WorldCom and the Securities and Exchange Commission reached a partial settlement Tuesday to civil fraud charges stemming from the Clinton-based telecommunications giant’s $9 billion accounting scandal.
“This shows the company has made laudable progress in moving toward a much more positive position and the correction of past mistakes,” U.S. District Judge Jed Rakoff said in a hearing, according to the Reuters news agency.
Although the settlement calls for further monitoring of the company, the restructuring of its accounting department and ethics training for WorldCom officials, the SEC has not yet fined the company â€” a decision that drew immediate criticism.
“It is inconceivable that a company could conduct itself in such a manner and not be fined,” said Tom Schatz, president of the watchdog group Citizens Against Government Waste.
“Through the criminal actions of WorldCom executives, thousands of investors lost millions of dollars and thousands of employees were laid off. Now, the SEC might only provide the company with a slap on the wrist.”
John Sidgmore, WorldCom’s president and chief executive officer, who will be replaced next month by Michael Capellas, said, “Resolution of this litigation enables our company to move even more confidently toward a successful conclusion of the company’s financial restructuring.”
Under the settlement, WorldCom agreed to:
Not violate securities laws in the future.
Provide training to its senior officers and financial reporting personnel for at least the next three years.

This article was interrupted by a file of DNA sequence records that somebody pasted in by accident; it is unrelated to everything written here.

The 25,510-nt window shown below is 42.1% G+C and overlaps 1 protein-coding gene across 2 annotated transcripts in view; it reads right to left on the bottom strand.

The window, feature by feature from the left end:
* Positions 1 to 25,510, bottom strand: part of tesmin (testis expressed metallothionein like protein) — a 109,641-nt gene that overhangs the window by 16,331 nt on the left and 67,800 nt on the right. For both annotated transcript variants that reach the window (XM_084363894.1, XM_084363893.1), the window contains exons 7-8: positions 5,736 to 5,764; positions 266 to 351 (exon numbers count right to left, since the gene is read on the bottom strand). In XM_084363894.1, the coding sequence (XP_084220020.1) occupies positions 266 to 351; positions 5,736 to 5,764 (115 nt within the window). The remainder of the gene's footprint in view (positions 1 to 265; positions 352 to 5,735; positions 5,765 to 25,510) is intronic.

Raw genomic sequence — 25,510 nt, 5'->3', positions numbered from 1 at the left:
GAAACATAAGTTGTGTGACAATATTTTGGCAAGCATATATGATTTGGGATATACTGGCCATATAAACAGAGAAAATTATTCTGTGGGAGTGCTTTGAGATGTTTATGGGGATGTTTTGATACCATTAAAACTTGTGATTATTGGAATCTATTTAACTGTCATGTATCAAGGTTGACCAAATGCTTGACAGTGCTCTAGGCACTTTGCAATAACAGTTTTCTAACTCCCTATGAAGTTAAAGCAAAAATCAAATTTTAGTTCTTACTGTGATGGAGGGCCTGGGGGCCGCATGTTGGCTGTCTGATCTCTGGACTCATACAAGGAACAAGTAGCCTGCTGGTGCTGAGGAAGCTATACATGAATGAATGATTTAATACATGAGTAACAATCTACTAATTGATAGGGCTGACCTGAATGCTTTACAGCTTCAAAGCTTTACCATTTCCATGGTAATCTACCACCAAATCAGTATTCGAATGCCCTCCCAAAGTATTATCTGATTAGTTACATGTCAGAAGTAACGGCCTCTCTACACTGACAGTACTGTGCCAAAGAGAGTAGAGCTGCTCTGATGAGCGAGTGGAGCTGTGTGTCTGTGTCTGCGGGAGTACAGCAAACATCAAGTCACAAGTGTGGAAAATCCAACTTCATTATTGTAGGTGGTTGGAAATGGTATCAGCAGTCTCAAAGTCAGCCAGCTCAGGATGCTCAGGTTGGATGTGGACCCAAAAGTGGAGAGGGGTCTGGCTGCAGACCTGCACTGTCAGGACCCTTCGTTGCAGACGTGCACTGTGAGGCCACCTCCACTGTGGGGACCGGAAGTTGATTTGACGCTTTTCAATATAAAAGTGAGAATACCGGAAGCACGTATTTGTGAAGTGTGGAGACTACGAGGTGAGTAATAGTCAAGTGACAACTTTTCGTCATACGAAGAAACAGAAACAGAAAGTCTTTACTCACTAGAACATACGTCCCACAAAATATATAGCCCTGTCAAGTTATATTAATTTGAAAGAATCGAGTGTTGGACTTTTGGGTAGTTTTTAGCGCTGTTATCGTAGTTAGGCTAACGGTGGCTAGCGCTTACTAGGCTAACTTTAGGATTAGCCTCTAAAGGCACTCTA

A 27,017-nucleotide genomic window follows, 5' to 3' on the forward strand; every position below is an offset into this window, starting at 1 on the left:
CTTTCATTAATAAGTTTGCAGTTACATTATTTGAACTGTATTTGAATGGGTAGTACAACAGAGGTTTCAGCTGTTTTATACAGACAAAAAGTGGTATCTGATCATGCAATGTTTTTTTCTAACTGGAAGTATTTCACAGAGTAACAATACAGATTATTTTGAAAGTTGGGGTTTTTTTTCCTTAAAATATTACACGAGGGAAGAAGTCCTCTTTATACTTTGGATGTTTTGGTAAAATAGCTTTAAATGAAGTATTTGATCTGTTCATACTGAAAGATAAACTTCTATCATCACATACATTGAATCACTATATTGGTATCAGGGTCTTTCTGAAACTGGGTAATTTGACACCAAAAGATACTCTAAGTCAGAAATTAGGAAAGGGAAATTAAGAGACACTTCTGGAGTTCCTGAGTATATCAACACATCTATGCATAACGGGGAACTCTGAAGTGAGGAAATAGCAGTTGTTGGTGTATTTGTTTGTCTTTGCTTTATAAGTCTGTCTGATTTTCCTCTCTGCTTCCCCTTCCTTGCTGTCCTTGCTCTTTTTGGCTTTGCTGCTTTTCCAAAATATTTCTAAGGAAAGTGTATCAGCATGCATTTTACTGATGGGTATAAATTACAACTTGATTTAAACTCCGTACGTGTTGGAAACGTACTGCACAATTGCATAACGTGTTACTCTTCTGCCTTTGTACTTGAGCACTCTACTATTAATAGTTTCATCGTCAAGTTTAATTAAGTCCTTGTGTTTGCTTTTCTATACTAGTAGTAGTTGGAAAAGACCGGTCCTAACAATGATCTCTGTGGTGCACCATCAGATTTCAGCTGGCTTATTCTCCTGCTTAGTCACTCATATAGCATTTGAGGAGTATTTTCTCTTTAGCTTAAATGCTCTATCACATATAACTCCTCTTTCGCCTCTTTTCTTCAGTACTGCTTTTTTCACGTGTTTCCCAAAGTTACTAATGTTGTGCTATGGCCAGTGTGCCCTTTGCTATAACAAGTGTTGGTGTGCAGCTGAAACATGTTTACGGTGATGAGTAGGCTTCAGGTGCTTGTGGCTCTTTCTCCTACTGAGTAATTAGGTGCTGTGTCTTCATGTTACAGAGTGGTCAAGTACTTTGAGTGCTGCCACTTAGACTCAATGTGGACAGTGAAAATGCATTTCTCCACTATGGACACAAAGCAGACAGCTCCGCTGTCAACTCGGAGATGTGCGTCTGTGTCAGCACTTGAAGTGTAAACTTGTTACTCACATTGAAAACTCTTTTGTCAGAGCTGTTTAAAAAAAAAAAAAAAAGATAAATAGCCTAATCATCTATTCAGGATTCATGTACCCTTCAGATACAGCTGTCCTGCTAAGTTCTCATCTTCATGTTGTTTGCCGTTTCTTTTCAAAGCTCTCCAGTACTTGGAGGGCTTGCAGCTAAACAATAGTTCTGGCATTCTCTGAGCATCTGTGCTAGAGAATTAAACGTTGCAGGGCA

Retain a consultant to review the effectiveness of WorldCom’s internal accounting policies.
Allow corporate monitor Richard Breeden to continue his review of WorldCom’s corporate governance and ethics policies.
Sidgmore said WorldCom has already begun many of those reforms. Jacob Frenkel, a former senior counsel with the SEC’s enforcement division and former federal prosecutor now with the Atlanta law firm of Smith, Gambrell & Russell, said the settlement is the SEC’s first chance to show what it wants from corporate wrongdoers.
Since the June fraud announcements, restoring the company’s credibility has been the biggest task facing WorldCom officials. Because of that, Frenkel said, WorldCom would have gone along with almost any settlement.
“The SEC could have told them to make the back door the front door and the front door the back door, and all WorldCom would have asked would be, ‘How big do you want the opening?’ ” Frenkel said.
While some may complain that the lack of fines means WorldCom is getting off too easily, the settlement creates a close, long-term relationship between the SEC and the company.
In addition to Breeden’s monitoring, WorldCom will have to consult with the SEC to design education programs. Also, the SEC will review reports issued by the consultants examining WorldCom’s corporate practices.
The commission also left the door open to fines at a later date. If either Rakoff or the SEC decides fines are necessary, one of them will order a hearing.
Although the company has not admitted any wrongdoing, as part of the settlement, WorldCom will not be able to argue its innocence in a fine hearing. The only issues will be the size and appropriateness of the fine.